24 Hours in Budapest

This post may contain affiliate links, which help us generate revenue so that we can keep producing awesome content for you. We want to thank you from the bottom of our hearts for using our links and giving us the opportunity to share a sliver of this great big world with you.

In the middle of my month-long stay in Germany, I decided I wanted to see as many countries as I could before I left Europe. This led to me planning (which basically involved booking hostels the night before my trips and having a vague idea of the main attractions in the cities I was visiting) a five day trip, during which I visited a different country each day. I purchased a Eurail Global Pass and chose the “5 days within 1 month” option, which cost around 200 euros. Eurail overnight trains require a reservation, and certain daytime trains do too, so I ended up paying an extra 20-30 euros to reserve sleeping accommodations on night trains and 3-4 euros to make a reservation at all. As such, I would definitely look into the prices of booking individual train tickets in comparison to using Eurail for future travels.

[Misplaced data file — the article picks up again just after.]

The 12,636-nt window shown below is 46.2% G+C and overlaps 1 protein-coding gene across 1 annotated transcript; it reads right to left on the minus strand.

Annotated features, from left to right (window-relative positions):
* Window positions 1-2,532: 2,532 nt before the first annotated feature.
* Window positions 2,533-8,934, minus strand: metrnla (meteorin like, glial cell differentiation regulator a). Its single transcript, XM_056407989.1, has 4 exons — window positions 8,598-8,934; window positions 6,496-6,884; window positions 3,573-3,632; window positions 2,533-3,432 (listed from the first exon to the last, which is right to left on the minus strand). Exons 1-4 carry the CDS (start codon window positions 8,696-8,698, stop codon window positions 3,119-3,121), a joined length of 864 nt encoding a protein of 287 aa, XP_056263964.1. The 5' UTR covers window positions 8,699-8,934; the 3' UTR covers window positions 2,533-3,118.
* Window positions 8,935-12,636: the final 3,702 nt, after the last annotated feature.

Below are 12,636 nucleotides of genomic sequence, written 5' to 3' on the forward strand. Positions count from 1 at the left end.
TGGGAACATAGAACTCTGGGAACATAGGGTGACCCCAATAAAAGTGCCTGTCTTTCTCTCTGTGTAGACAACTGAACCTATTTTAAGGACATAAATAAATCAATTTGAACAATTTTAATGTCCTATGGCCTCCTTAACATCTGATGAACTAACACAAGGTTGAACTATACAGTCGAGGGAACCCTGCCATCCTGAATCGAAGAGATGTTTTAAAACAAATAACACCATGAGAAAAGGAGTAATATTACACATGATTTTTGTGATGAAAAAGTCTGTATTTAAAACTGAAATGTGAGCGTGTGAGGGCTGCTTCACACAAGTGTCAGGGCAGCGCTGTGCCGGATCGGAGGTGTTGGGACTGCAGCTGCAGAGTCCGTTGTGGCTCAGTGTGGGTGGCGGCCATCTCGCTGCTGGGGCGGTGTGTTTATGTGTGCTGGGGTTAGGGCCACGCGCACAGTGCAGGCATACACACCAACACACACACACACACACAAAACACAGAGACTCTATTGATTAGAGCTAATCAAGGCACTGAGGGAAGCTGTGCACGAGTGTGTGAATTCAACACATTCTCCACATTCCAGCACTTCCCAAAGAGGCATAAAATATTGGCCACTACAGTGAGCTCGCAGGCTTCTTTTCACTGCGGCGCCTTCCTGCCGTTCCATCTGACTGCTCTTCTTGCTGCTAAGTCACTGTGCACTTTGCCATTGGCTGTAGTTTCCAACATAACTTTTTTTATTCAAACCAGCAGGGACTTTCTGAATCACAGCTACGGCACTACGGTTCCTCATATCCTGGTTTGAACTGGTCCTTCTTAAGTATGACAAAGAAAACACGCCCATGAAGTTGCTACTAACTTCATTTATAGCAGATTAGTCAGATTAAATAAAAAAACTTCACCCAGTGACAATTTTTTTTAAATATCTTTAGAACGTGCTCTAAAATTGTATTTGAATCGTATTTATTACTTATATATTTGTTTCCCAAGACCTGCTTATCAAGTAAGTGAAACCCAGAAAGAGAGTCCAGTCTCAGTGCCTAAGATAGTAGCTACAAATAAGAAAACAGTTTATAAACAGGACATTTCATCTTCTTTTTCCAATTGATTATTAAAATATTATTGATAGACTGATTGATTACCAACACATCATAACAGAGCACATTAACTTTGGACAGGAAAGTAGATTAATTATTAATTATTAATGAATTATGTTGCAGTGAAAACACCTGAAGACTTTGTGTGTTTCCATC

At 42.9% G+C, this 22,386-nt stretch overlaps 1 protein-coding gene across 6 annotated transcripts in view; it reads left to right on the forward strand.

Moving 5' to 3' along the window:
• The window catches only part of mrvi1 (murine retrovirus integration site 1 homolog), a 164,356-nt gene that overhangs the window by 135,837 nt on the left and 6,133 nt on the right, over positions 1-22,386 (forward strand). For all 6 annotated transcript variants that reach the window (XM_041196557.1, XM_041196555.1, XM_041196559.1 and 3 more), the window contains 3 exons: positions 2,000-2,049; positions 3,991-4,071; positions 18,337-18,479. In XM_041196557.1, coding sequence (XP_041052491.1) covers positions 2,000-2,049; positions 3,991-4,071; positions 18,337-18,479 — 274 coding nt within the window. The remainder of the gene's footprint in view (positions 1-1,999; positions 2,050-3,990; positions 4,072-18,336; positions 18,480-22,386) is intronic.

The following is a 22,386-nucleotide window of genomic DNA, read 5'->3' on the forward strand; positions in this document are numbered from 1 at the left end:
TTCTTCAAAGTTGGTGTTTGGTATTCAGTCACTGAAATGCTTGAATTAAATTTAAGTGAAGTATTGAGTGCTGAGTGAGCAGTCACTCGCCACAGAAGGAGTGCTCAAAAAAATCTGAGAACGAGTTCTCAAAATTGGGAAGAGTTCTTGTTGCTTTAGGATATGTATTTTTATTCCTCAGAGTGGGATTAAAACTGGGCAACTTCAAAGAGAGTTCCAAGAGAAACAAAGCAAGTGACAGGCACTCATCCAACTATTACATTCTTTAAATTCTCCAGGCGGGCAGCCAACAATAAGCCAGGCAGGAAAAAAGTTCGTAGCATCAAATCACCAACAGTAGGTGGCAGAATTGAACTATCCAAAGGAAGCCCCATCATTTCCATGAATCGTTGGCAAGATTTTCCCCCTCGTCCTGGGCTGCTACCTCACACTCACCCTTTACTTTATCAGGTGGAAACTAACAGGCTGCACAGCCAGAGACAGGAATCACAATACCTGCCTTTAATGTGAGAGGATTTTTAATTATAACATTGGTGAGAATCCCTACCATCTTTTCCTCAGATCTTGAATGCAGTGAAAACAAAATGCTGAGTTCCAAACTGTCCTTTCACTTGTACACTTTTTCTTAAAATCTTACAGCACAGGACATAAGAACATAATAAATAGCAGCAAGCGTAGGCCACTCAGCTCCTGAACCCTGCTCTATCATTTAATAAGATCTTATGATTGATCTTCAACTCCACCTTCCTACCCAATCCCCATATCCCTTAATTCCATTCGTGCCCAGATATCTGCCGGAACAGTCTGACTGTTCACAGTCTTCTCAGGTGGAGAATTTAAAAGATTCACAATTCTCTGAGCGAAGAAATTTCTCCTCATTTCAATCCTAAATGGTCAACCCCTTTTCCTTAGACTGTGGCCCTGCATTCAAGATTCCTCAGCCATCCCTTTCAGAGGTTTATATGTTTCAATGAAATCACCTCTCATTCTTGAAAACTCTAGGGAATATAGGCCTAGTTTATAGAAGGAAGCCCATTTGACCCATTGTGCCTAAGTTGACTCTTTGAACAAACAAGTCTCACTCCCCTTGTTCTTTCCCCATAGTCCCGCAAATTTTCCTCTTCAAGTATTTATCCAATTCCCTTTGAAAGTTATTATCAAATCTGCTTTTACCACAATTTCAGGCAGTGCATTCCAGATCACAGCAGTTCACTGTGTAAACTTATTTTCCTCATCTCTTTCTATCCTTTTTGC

Where to Stay

The first stop on my five-countries-in-five-days trip was Budapest. After taking the night train from Munich the night before, I arrived in Budapest at 11 AM to begin my 24 hours in Budapest. I met up with my friend who was backpacking Europe, and we headed to the Adagio Hostel 2.0 Basilica. The hostel offered free tea and coffee all day, had a relaxed vibe, and was clean, but there was a weak sense of community. Thus, I would not recommend it for solo travellers looking to meet new people. However, it was in a relatively central location of the city, and we were located right next to our first attraction, St. Stephen’s Basilica.

St. Stephen’s Basilica

St. Stephen’s Basilica was built in a neoclassical architectural style in 1905 and is a majestic sight with its marble columns, gold elements, and colourful interior. Visitors have the option of taking the elevator or climbing the stairs up to the dome of the church, but we chose to stay at ground level because of the large crowds waiting to go up to the dome. 

24 Hours in Budapest | MVMT Blog
St. Stephen’s Basilica

Chain Bridge

Next, we walked toward the castle district and crossed the Chain Bridge, an iconic bridge separating the former cities of Buda and Pest (the two cities joined to form Budapest in 1873). From the Chain Bridge we were able to get a beautiful view of the Pest side of the city, which holds the Budapest parliament, among many other landmarks. 

24 Hours in Budapest | MVMT Blog

Castle District